Ballot Measures Across the Nation
Since Dobbs, voters have generally voted in favor of access to abortion. In the 2022 midterm elections, citizens voted in support of reproductive freedom in all six states where abortion-related proposals were on the ballot. In Kansas, Kentucky, and Montana, voters rejected measures that would have restricted abortion access; in California, Michigan, and Vermont, voters approved state constitutional amendments establishing a right to abortion. Notably, these ballot measures performed better than Democratic candidates within the states. This indicates that support for abortion rights does not strictly adhere to partisan alliances.
In November 2023, Ohioans voted in favor of Issue 1, a ballot measure that created a constitutional right to abortion, by a double-digit margin. Many considered Issue 1 to be a bellwether for how an abortion ballot measure would fare in other swing states such as Arizona and Florida.
Ohio’s Issue 1 was a success for abortion access advocates, but anxiety about direct democracy hovered around the margins. Leading up to the Ohio vote, citizens rejected a proposal that would have required more than a simple majority for Issue 1 to pass. Proposals aiming to increase the “pass” requirement from a simple majority to a 60% supermajority could have large implications for future abortion-related ballot measures. Although 2022 midterm voters generally voted in favor of abortion access, many of those ballot measures had less than 60% support.
Is Direct Democracy the Way to Enact Policy?
Ballot measures have become an increasingly common route to making law, in Arizona and nationwide. State legislatures are enacting more legislation related to direct democracy, and they are generally trying to make the referendum process easier, not harder. Some have described voter referendums and initiatives as a burgeoning “fourth branch of government.” As Ohio’s Issue 1 demonstrates, however, the “simple majority” requirement of ballot measures is not likely to remain simple.
Direct democracy initiatives may seem more efficient in the era of legislative gridlock and slow-moving court processes. Ballot measures can be especially effective at the local level, because voters are motivated to participate when issues will impact their daily lives. Others note that ballot measures are, at least on their surface, non-partisan; voters can weigh in on individual issues rather than feeling confined to one party. If a ballot measure is clearly written, specific, and developed with community input, it can be an effective form of direct democracy.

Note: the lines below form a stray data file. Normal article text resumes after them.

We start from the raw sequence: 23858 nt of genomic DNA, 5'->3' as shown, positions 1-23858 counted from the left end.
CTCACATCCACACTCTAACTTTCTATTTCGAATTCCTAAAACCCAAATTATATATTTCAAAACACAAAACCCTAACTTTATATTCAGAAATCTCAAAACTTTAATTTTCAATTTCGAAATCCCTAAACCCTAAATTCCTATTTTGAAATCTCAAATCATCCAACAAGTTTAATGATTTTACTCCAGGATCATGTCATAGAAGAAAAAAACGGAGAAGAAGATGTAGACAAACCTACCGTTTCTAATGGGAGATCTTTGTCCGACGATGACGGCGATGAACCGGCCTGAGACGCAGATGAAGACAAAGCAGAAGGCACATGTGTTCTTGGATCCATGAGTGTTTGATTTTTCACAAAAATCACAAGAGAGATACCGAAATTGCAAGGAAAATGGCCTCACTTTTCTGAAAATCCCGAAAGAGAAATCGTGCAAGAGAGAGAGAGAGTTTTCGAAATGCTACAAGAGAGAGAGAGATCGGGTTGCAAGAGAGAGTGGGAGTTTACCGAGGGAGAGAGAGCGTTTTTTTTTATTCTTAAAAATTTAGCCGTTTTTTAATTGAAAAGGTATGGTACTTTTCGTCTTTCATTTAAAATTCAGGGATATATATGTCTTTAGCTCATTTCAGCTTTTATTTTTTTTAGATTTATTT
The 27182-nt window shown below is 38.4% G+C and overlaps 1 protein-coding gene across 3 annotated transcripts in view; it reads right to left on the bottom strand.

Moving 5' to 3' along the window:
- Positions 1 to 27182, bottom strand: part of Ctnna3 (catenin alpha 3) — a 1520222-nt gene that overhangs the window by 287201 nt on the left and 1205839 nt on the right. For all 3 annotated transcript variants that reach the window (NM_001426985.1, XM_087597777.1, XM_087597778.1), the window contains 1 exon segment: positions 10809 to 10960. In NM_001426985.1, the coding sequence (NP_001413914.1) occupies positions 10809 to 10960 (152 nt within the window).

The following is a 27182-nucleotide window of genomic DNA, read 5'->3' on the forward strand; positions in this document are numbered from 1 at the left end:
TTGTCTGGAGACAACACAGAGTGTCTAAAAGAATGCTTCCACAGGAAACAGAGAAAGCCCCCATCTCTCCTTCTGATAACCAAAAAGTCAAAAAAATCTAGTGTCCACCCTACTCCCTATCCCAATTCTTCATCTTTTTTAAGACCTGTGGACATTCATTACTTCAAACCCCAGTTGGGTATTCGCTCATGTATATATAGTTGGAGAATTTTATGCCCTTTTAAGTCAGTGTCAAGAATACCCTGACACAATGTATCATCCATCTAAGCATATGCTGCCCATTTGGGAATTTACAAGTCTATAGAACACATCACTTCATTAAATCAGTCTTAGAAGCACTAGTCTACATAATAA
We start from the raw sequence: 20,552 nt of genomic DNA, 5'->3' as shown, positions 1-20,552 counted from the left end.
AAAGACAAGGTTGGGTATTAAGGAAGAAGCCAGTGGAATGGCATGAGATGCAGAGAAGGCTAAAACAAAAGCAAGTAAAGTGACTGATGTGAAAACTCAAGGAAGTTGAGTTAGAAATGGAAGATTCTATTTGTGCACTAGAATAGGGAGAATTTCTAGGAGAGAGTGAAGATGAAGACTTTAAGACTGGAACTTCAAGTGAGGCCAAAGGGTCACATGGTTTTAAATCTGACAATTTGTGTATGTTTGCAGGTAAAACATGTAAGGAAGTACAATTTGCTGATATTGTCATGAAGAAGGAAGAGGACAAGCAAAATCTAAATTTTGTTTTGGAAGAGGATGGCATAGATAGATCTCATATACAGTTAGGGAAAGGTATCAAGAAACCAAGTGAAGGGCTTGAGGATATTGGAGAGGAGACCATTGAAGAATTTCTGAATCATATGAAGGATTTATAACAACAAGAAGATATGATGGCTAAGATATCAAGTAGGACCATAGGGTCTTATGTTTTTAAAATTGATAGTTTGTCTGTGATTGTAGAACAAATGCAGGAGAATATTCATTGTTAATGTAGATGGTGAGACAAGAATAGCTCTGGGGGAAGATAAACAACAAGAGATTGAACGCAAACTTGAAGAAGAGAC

While ballot measures are undeniably powerful, they also raise unique challenges. Poor drafting, “logrolling,” timing problems, and lack of voter education on relevant subject matter can weaken the benefit of ballot measures. Some fear that ballot measures are especially susceptible to influence by out-of-state investors and interest groups, in part because of their simple majority requirements. Moreover, a ballot measure does not always end the discussion: Montana voters rejected a “Born Alive” referendum in 2022, but the Montana legislature passed a similar proposal months later.
Even when well-crafted, ballot measures raise thorny questions about the philosophical underpinnings of American democracy. Scholars have contemplated whether direct democracy is compatible with the indirect, representative democracy established in the U.S. Constitution. Historically, there has been no topic “off limits” for a voter referendum, but academics have questioned whether some rights are so fundamental that they should be insulated from majority vote.
Despite their flaws, ballot measures will undeniably remain a powerful lawmaking tool in the 2024 elections and in years to come. If the Abortion Access Act Amendment makes it onto the 2024 ballot, Arizonans will once again have the opportunity to exercise their constitutionally-granted lawmaking authority. Time will tell whether Arizona voters will follow the nationwide trend to protect abortion rights, and what—if anything—our courts and legislature will do in response.
By Rosie McCormack
J.D. Candidate, 2025
Rosie McCormack is a 2L Staff Writer and the Blog Committee Chair for the Arizona State Law Journal. Rosie grew up in Missoula, Montana and attended Fordham University in the Bronx, where she earned a B.A. in International Political Economy and graduated as Valedictorian of the Class of 2020. Prior to law school, she worked in the Conviction Integrity Program at the Manhattan District Attorney’s Office reviewing post-conviction claims of innocence. Rosie is interested in litigation, storytelling, and criminal justice reform.